Monday, November 16, 2009

Are We Giving Our Children Too Many Choices?

I have been tossing around this idea for a while. Mainly because a common theme in parenting through toddler years is giving them options and choices so that through making these choices they feel empowered. The end goal is that your child fill their need in becoming autonomous, and individual. As children reach about 18 months of age they begin to realize that they are a separate body from their (in most cases) mother. They realize they are capable of wanting something and then figuring out how to go about getting it. This is a good stage of development, and healthy and completely frustrating for both child and parent. Most of the frustration comes from the child knowing what they want or need and not yet being able to communicate what that need is.

So with our daughter we have entered the age of three, and she is going beyond knowing what she wants, she is entirely capable of letting us know what she wants (with words), and if we tell her "no" she then proceeds to figure out a way of getting what she wants on her own. We often find stepping stools (or "tepping tools" according to her) in mysterious places around the house and later discover a box of crackers missing. Either way I have been pondering the process of making choices, giving choices, what is too much and too little and how we communicate all of that with our children.

Up until recently I have been a big fan of the giving "lots of choices" theory. It seems to work just fine, and we had very little struggle through the 2's. But then I came across another Waldorf lover like me. We sat down at a birthday party after being introduced and talked shop (which in our case means our love for Charlotte Mason and Waldorf educational methods). She, being more educated about the philosophies of Waldorf began telling me about some different methods that Waldorf educators use in their preschools. One of them that I was unaware of is the belief that at times choices are necessary and other times having a set plan with no choices is also necessary. And that expecting children to make decisions from multiple choices all day long is asking too much from them. This is overwhelming to their brains and its best if there are times they are told what is going to happen next. Its also comforting to have a "plan", they know what to expect.

Shortly after this conversation I came across this WNYC Radiolab commentary on choices. There are three short commentary's in this episode, the one that really struck me is titled "How Much is Too Much". In the first few minutes of the show a university psychologist (at Stanford) is interviewed and says (you can listen for the exact words), that he is working with the most privileged kids ever, the schools are giving them everything they could ever want, yet they are banging down the doors of the counseling centers. Why? Because people don't know what to do, they don't know how to choose. They can't face a world where everything is available. He goes on to say that he sees his college seniors facing graduation who have been given the opportunity to become anything they want to be and they are terrified. Why? Because they know that they have so many choices and they cannot bear the thought that they may make the wrong choice. He ends it by saying "Its heart breaking".

As a parent hearing this I am drawn to think about my own child in the situation. Do I want to give her every opportunity to become whatever she wants to be? Of course, but at what point do we push our children too far, and put too much pressure on them to make choices, and not just any choice, but it better be the right choice dammit! I mean lets face it, when I give my toddler choices all of them are good choices. I don't say, "You can paint, play blocks, or run in the street." Every choice I present is a "good choice" she can't go wrong with MY options. But now that she has a mind of her own and she is presenting her own options, my job has switched from making the choices for her, to helping guide her decisions, helping her develop her own sense of self discipline. But beyond toddler and childhood decisions it goes much farther. What about telling our kids "you can be anything you want to be". Well first its a lie. How many of you wanted to be astronauts or princesses? I wanted to be a ballerina who stood on the backs of horses in the circus... yeah we all know how well that has worked out. In reality, we cannot ALL be what we dream to be. Does that mean we tell our kids to stop dreaming, wake up and smell the coffee, get a dose of reality kid! No of course not. We have to find a balance between encouraging, supporting and loving our kids, and yet not giving them grand ideas that may not be possible or realistic.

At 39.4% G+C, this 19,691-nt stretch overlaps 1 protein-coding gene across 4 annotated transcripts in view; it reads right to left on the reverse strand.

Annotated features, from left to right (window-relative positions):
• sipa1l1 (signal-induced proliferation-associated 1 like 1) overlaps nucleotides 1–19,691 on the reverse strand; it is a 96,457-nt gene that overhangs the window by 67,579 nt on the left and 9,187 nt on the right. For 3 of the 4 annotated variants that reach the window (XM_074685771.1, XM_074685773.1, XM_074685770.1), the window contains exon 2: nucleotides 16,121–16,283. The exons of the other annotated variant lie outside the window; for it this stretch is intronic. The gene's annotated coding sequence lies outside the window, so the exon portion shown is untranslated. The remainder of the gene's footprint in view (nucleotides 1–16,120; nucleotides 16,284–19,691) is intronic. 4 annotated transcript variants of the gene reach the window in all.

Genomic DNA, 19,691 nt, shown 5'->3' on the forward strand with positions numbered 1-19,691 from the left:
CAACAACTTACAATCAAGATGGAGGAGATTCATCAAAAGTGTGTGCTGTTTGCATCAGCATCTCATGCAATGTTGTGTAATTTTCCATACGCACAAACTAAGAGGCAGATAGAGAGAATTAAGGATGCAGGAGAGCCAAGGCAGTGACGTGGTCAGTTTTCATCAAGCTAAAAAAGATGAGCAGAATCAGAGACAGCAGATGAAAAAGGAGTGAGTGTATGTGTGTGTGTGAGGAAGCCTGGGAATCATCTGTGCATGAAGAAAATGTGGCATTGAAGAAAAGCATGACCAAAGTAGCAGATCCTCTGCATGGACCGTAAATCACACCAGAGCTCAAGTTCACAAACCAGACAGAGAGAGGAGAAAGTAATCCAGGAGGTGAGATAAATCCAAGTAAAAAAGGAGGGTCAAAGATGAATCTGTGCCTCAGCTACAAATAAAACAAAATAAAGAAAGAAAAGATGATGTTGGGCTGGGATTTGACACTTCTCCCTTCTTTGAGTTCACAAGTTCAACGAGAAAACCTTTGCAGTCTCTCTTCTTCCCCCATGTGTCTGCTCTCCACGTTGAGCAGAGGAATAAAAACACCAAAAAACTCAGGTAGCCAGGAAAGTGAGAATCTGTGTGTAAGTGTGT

Anyways, my child is choosing to have screaming-time instead of rest-time. So I should go and help her make the right choice :)

I love hearing people's thoughts and experiences with these things so let me know what you are thinking.

1 comment:

Carolyn said...

In following Charlotte Mason's ideas, we are for having a plan here and there, but we definitely place choices before our children. I think the hardest thing is balancing the two and also taking the time to talk with them when they make a decision on their own(i.e. our 9 year old choosing to play with legos instead of finishing his chores first). A lot of what I have read from Charlotte Mason is engaging their will and allowing them to think through their choices... perhaps even presenting a favorite storybook hero (who of course is a good example) that stimulates the idea of doing the right thing. This is such a broad topic and I'd love to go on and on... but my 4 year old is ready to be tucked in to bed... I think I should make the right choice. :-)